Irshadgul News report,
Motorists have been shocked by a 50 per cent increase in the number of parking tickets issued by private companies.
An analysis of Driver and Vehicle Licensing Agency (DVLA) figures by the PA news agency showed a record 2.7 million tickets were handed out between April and June.
That’s an average of about 30,000 every day and up from the total of 1.8 million during the same period last year.
If the rate continues, the number of stamps issued annually will reach 10.8 million.
Motoring research charity the RAC Foundation claimed it was “inconceivable” that so many drivers were deliberately breaking parking rules.
In July, the government rolled out a long-awaited code of conduct aimed at eliminating some of the sector’s worst practices following a legal challenge by parking companies.
DVLA figures show the number of records received from the agency by companies chasing car owners for alleged breaches in private car parks such as shopping centres, leisure facilities and motorway service areas.
Tickets for drivers can cost up to £100.
Private parking businesses have been accused of using misleading and deceptive signage, aggressive debt collection, and unreasonable fees.
Steve Gooding, director of the RAC Foundation, said the private car park management sector was “flourishing”.
“The number of tickets issued to drivers on private land has fallen from less than two million annually over the past decade to possibly closer to 11 million this year,” he said.
“It’s big business that’s seeing more entrants all the time.
“The allure may be just one thing – the chance to make significant profits before the government brings in changes – which now appear delayed – to level the playing field.
“It is unimaginable that, annually millions of motorists are prepared to run up these tickets of up to £100 each, especially when household budgets are very tight.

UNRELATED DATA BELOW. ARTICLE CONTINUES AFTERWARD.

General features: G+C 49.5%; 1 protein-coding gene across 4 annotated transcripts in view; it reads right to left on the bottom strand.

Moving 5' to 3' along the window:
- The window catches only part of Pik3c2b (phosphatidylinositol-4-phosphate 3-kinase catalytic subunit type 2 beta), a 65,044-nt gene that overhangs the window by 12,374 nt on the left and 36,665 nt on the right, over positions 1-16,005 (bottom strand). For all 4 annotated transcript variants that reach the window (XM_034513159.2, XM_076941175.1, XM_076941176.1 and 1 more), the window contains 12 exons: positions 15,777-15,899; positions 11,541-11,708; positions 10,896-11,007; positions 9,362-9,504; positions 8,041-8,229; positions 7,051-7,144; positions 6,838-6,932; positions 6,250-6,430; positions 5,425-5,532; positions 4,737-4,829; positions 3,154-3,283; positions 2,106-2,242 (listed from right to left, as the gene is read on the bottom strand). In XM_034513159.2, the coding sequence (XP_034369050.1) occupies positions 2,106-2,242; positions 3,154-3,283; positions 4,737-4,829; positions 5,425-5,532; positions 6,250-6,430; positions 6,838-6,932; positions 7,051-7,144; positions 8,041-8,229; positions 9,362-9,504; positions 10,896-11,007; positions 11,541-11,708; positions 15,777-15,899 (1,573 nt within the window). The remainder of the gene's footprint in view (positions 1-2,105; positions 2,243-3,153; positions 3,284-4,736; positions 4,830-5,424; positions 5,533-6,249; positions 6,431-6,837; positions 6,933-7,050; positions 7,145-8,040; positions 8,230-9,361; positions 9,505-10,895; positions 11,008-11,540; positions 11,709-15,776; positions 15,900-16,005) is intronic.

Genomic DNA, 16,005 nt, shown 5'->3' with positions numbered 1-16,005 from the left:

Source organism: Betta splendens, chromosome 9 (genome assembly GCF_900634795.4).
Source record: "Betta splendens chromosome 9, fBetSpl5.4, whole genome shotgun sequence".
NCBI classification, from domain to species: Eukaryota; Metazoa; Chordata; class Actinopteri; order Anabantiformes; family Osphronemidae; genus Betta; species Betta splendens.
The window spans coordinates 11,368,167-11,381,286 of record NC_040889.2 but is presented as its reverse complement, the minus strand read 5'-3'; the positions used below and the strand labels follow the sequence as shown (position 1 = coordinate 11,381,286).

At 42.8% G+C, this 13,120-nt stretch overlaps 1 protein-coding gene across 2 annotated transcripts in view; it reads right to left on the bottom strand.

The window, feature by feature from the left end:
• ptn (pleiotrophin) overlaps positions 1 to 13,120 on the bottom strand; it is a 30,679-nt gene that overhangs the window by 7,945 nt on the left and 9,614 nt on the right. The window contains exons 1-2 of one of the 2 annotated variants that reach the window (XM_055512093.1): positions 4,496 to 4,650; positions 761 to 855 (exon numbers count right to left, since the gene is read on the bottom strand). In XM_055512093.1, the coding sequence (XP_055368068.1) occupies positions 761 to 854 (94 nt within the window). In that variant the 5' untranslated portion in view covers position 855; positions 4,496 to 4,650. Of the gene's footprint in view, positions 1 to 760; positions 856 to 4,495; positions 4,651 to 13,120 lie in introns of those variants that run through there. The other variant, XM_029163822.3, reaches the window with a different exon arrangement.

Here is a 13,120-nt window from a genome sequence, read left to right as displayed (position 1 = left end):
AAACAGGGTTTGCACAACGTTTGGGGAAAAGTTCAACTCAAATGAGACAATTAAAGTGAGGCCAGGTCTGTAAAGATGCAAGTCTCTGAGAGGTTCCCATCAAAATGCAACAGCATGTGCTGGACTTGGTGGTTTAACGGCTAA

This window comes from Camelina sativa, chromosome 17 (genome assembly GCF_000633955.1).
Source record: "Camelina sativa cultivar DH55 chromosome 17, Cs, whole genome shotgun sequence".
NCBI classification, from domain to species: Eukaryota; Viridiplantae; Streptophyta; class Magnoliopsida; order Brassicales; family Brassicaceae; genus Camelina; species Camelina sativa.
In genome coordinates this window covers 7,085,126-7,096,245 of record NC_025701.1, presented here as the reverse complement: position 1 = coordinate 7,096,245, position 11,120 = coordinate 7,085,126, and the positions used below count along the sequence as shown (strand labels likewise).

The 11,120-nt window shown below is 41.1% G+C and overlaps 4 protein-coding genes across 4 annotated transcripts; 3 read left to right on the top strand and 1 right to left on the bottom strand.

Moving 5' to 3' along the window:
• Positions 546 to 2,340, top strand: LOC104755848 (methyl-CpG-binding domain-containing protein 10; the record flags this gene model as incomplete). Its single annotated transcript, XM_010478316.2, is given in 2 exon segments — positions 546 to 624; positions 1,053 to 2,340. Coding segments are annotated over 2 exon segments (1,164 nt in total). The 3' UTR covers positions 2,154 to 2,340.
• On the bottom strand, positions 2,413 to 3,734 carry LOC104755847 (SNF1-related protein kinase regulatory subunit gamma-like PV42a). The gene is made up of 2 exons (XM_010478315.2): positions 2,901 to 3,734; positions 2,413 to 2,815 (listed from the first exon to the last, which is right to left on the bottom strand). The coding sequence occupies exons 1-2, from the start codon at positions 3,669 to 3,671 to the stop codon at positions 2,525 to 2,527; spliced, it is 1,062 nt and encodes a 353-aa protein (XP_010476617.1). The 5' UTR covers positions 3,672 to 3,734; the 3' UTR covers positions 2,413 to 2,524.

“This latest data is indicative of a system that is broken.
Jack Cousons, head of roads policy for the AA, accused private parking companies of “licking it” and issuing “as little notice as possible” before the code came into force.
He said: “Most drivers panic when they get the letter and pay for fear of being overcharged.
“The reality is that many were innocent and should not have been charged.”
The code of practice, which is due to come into force across the UK by the end of next year, said the cap on tickets for some parking offenses should be halved to £50.
Withdrawal pending review of tariffs may further delay its implementation.
Lisa Webb, consumer rights expert at What?, suggested that motorists receiving tickets from companies that are not accredited by a trade body “want to ignore them”.
This is because those businesses are not allowed to access the DVLA’s database so “are usually unable to pursue you for payment”, he explained.
A spokeswoman for the Department for Leveling Up, Housing and Communities said: “We recognize that there are unacceptable practices by some Cowboys companies.
“We will be introducing our own Private Parking Code as soon as possible to help tackle this issue and protect motorists.”
Some 176 parking management businesses requested vehicle owner records between April and June, up from 151 during the previous 12 months.
Parkingi was the most active, purchasing 521,000 records.
The DVLA charges private companies £2.50 per record.
The agency says its fees are set to recover the cost of providing the information, and it makes no money from the process.